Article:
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What does it mean to have a trace of ketones in urine? Ketones are the body’s product when it turns to use fat as an energy source. Normally, the human body utilizes sugar or glucose as its main source of energy. The burning of fats and the production of ketones begin when not enough glucose is consumed or introduced into the system.
Ketones in urine, as the name indicates, is a medical irregularity in which ketone particles are detected in urine. The condition is technically referred to as Ketonuria. The condition generally indicates augmented blood ketone level. Ketones are produced by metabolism of cells for energy.
Ketones in urine may indicate a problem with the body's ability to burn energy. Diabetics are at a higher risk for developing urine ketones. Learn about a test for ketones in urine.
Ketones in urine When ketones are found during a urine test, further investigation is required to ascertain your true health status. Using a urine test is a quick and inexpensive way to check for ketones in your urine, and is one of our test kit products that can be done in the privacy of your home.
Tests for Ketones. Ketones are tested through a urine analysis. You can purchase a ketone test kit at your local drugstore and test your urine at home. A ketone test can also be done in your doctor's clinic. To test for ketones in your urine, you have to pee in a sterile container to get a urine sample.
What are ketones in urine? How do they get there, and why should you care? Learn what these substances are, how they relate to diabetes, symptoms of diabetic ketoacidosis, and what to do if you have ketones in your urine.
Ketoacidosis is a metabolic state associated with high concentrations of ketone bodies, formed by the breakdown of fatty acids and the deamination of amino acids. The two common ketones produced in humans are acetoacetic acid and β-hydroxybutyrate.
Diabetic ketoacidosis (DKA) is a potentially life-threatening complication of diabetes mellitus. Signs and symptoms may include vomiting, abdominal pain, deep gasping breathing, increased urination, weakness, confusion, and occasionally loss of consciousness. A person's breath may develop a specific smell. Onset of symptoms is usually rapid. In some cases people may not realize they previously had diabetes. DKA happens most often in those with type 1 diabetes, but can also occur in those with other types of diabetes under certain circumstances. Triggers may include infection, not taking insulin correctly, stroke, and certain medications such as steroids. DKA results from a shortage of insulin; in response the body switches to burning fatty acids which produces acidic ketone bodies. DKA is typically diagnosed when testing finds high blood sugar, low blood pH, and ketoacids in either the blood or urine. The primary treatment of DKA is with intravenous fluids and insulin. Depending on the severity, insulin may be given intravenously or by injection under the skin. Usually potassium is also needed to prevent the development of low blood potassium. Throughout treatment blood sugar and potassium levels should be regularly checked. Antibiotics may be required in those with an underlying infection. In those with severely low blood pH, sodium bicarbonate may be given; however, its use is of unclear benefit and typically not recommended. Rates of DKA vary around the world. In the United Kingdom, about 4% of people with type 1 diabetes develop DKA each year, while in Malaysia the condition affects about 25% a year. DKA was first described in 1886 and, until the introduction of insulin therapy in the 1920s, it was almost universally fatal. The risk of death with adequate and timely treatment is around 1–4%.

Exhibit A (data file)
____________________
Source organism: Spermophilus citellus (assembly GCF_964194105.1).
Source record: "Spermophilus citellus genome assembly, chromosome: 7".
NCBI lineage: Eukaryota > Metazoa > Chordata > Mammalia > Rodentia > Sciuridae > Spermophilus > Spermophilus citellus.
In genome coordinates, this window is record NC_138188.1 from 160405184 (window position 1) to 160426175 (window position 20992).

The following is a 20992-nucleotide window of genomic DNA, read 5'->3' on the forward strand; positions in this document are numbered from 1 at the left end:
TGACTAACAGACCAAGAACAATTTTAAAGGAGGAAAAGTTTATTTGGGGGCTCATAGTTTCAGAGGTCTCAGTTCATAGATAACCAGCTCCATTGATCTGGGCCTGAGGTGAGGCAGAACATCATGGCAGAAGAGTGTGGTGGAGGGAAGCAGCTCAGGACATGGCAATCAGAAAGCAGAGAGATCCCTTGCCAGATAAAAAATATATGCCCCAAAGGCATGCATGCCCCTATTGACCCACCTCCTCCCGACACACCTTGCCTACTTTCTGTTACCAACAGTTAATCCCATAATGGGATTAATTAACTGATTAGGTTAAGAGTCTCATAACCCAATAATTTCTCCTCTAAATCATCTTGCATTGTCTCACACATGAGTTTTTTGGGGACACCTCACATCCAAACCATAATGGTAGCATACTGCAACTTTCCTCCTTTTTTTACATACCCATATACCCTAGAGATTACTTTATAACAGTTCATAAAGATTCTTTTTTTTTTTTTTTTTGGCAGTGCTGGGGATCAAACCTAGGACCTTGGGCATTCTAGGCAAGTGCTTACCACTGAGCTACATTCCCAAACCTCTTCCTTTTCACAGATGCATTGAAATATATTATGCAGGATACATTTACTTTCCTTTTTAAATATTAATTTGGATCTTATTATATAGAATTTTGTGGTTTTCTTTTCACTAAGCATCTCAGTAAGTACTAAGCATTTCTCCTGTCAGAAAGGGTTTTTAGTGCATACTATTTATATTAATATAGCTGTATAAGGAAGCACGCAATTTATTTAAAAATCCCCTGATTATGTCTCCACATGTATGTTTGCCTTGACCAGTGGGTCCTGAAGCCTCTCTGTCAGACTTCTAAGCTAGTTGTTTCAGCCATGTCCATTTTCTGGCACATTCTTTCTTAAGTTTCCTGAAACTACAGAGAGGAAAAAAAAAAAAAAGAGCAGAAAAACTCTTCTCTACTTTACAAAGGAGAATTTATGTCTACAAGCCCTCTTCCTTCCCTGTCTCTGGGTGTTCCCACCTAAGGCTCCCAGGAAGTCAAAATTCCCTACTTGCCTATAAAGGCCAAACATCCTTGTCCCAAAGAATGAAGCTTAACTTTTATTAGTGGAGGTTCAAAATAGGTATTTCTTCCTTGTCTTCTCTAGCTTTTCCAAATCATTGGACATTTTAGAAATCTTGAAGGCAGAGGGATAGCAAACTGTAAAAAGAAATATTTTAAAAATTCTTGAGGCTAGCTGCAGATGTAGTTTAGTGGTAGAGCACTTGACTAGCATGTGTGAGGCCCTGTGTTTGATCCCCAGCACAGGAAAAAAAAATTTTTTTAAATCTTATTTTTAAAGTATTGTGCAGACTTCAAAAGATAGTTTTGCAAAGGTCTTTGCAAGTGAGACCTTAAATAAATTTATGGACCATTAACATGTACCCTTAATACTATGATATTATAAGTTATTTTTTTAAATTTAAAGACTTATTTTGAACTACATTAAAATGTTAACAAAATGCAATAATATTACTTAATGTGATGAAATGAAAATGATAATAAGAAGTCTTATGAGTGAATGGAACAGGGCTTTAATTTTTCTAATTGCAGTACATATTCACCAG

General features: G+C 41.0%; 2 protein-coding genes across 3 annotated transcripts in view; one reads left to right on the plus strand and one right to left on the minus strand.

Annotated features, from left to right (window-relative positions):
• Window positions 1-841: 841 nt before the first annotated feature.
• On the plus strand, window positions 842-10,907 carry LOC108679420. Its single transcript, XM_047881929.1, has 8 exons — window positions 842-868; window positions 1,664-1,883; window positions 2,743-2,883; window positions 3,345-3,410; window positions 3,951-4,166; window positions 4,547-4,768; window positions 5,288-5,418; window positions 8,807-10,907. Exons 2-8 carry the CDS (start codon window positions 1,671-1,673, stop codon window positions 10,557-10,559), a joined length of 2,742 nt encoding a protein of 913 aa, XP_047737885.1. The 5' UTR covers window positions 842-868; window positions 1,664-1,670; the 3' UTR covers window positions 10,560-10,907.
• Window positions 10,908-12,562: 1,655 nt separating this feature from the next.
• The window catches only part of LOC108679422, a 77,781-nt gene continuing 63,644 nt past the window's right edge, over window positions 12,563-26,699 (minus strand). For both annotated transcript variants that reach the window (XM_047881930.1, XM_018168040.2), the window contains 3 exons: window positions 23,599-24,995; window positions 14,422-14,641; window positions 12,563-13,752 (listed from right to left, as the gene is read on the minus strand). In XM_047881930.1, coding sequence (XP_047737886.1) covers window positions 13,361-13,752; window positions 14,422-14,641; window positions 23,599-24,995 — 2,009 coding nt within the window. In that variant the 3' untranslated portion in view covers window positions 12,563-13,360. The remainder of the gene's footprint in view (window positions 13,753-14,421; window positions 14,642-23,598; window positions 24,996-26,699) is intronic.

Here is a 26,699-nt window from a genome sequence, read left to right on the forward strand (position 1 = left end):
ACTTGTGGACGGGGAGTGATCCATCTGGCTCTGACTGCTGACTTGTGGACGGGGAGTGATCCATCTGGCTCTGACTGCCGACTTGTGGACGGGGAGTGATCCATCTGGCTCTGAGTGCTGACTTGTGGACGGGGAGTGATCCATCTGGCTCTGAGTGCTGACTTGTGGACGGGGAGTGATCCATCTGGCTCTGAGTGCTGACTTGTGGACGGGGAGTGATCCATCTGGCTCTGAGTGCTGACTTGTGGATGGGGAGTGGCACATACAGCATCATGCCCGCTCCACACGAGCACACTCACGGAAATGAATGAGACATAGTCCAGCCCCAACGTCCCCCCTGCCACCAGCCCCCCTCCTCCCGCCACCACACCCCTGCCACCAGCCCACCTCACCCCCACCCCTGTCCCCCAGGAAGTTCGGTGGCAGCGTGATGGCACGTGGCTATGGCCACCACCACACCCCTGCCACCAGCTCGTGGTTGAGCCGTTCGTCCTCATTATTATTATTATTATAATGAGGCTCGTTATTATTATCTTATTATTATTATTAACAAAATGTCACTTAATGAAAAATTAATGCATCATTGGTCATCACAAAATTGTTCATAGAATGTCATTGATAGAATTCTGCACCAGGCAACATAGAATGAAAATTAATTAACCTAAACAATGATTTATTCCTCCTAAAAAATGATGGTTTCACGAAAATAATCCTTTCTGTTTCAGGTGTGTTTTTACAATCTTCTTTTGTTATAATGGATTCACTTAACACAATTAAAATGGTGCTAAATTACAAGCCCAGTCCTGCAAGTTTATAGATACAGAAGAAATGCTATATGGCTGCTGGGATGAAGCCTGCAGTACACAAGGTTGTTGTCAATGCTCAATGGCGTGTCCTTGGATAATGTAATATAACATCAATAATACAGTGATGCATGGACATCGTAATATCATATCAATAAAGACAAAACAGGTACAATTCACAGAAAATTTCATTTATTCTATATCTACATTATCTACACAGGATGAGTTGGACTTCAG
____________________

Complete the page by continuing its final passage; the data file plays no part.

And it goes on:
Ketonuria is a medical condition in which ketone bodies are present in the urine. It is seen in conditions in which the body produces excess ketones as an indication that it is using an alternative source of energy. It is seen during starvation or more commonly in type 1 diabetes mellitus. Production of ketone bodies is a normal response to a shortage of glucose, meant to provide an alternate source of fuel from fatty acids.